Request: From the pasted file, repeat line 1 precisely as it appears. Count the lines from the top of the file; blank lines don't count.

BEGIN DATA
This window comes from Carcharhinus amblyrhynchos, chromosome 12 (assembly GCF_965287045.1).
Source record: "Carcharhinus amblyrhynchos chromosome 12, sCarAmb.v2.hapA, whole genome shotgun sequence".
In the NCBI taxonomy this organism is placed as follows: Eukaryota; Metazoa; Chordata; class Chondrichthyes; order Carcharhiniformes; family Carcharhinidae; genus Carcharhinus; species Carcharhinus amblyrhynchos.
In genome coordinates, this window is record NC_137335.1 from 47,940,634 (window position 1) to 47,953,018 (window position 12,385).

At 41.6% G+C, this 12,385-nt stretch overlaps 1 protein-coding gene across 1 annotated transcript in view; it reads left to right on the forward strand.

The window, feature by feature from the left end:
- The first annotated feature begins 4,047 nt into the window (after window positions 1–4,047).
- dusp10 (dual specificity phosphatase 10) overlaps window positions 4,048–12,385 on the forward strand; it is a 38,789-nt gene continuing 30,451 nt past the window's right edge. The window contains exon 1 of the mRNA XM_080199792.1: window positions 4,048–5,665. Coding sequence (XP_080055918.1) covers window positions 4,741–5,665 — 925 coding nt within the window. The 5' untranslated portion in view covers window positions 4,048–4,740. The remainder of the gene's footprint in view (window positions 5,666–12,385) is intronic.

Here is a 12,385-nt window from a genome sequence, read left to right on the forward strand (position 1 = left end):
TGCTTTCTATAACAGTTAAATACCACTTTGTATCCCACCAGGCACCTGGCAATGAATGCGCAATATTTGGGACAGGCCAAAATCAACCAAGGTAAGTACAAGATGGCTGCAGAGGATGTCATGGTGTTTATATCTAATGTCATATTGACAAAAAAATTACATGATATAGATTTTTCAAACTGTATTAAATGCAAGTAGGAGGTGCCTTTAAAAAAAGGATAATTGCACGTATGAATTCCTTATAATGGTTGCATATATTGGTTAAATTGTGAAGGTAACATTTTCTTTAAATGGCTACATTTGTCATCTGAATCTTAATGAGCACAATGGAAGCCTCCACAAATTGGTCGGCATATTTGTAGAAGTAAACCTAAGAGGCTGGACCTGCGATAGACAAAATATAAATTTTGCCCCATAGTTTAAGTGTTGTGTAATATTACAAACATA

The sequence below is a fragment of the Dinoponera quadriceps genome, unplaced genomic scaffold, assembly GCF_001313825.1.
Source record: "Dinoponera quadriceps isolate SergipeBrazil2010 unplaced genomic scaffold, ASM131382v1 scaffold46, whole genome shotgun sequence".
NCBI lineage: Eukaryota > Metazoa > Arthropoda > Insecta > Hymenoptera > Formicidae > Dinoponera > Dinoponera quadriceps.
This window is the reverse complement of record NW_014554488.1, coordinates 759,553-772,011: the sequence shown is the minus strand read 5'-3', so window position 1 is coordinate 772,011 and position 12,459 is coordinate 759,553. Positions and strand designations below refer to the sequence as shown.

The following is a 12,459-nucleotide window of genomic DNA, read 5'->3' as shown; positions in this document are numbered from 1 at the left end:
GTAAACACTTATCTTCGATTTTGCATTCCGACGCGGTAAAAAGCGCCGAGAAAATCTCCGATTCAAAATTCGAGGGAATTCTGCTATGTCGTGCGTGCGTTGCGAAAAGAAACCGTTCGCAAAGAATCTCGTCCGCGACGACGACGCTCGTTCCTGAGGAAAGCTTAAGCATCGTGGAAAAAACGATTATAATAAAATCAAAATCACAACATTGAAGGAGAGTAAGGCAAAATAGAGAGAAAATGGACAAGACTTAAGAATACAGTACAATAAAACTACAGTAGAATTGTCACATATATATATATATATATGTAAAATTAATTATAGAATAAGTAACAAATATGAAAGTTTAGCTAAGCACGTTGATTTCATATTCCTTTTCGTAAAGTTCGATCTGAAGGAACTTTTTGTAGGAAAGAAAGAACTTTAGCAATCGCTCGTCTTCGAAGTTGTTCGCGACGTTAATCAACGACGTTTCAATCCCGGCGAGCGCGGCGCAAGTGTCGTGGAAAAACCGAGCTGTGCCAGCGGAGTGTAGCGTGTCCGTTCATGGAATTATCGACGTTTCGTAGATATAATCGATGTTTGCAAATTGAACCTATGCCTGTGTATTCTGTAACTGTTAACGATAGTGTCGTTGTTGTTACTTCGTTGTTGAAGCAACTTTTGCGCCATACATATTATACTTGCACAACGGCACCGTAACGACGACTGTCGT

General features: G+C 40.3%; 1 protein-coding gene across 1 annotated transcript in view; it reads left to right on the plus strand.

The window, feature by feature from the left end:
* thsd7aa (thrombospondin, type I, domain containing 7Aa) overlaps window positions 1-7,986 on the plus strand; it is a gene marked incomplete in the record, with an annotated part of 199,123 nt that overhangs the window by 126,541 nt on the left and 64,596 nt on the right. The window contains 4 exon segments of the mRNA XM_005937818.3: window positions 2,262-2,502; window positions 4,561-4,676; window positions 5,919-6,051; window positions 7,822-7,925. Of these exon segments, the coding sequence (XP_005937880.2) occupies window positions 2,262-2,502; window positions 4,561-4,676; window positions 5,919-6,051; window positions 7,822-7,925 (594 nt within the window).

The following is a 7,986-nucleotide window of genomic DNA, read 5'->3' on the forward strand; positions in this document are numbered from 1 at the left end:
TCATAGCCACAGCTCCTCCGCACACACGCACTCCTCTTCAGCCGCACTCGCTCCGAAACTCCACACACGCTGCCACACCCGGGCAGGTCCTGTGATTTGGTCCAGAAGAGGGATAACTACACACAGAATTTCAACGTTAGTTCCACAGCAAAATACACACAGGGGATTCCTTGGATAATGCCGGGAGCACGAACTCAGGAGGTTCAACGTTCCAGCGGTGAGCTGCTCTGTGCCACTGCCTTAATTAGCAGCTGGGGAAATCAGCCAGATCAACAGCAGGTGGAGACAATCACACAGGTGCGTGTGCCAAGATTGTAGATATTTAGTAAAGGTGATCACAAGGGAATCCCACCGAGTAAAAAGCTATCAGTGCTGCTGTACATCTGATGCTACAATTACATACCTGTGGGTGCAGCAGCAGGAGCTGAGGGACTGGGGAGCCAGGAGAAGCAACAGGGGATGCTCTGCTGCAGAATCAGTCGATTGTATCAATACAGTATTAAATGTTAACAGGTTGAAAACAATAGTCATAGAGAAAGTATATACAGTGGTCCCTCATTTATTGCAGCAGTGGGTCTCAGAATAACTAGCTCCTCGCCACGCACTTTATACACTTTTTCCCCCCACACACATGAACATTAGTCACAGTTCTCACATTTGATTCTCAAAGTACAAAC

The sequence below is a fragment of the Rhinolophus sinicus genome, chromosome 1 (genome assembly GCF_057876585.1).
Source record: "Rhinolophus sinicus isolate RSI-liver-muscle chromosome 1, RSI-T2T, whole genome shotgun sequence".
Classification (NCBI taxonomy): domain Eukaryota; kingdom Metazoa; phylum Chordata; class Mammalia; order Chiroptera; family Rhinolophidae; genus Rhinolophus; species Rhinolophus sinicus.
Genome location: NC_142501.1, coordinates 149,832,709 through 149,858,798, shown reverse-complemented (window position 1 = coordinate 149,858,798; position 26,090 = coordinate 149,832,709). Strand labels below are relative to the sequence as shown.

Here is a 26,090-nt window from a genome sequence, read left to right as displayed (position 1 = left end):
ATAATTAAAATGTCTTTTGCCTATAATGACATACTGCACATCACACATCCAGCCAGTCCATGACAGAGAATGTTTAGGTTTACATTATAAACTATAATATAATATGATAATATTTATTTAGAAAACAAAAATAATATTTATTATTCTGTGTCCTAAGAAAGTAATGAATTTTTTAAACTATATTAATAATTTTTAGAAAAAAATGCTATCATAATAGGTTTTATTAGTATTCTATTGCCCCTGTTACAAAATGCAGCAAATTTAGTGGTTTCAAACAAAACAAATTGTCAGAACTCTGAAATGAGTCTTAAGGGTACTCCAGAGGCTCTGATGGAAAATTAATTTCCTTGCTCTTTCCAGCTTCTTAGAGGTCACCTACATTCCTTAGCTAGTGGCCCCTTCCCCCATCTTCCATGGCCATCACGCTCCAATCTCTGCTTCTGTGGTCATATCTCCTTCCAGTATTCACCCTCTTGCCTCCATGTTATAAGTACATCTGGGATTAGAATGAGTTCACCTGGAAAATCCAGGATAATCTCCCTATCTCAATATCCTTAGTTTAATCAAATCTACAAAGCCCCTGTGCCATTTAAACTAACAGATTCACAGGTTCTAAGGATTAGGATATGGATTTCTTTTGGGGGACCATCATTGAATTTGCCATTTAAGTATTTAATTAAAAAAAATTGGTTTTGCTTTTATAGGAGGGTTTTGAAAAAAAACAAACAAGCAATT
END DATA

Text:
This window comes from Carcharhinus amblyrhynchos, chromosome 12 (assembly GCF_965287045.1).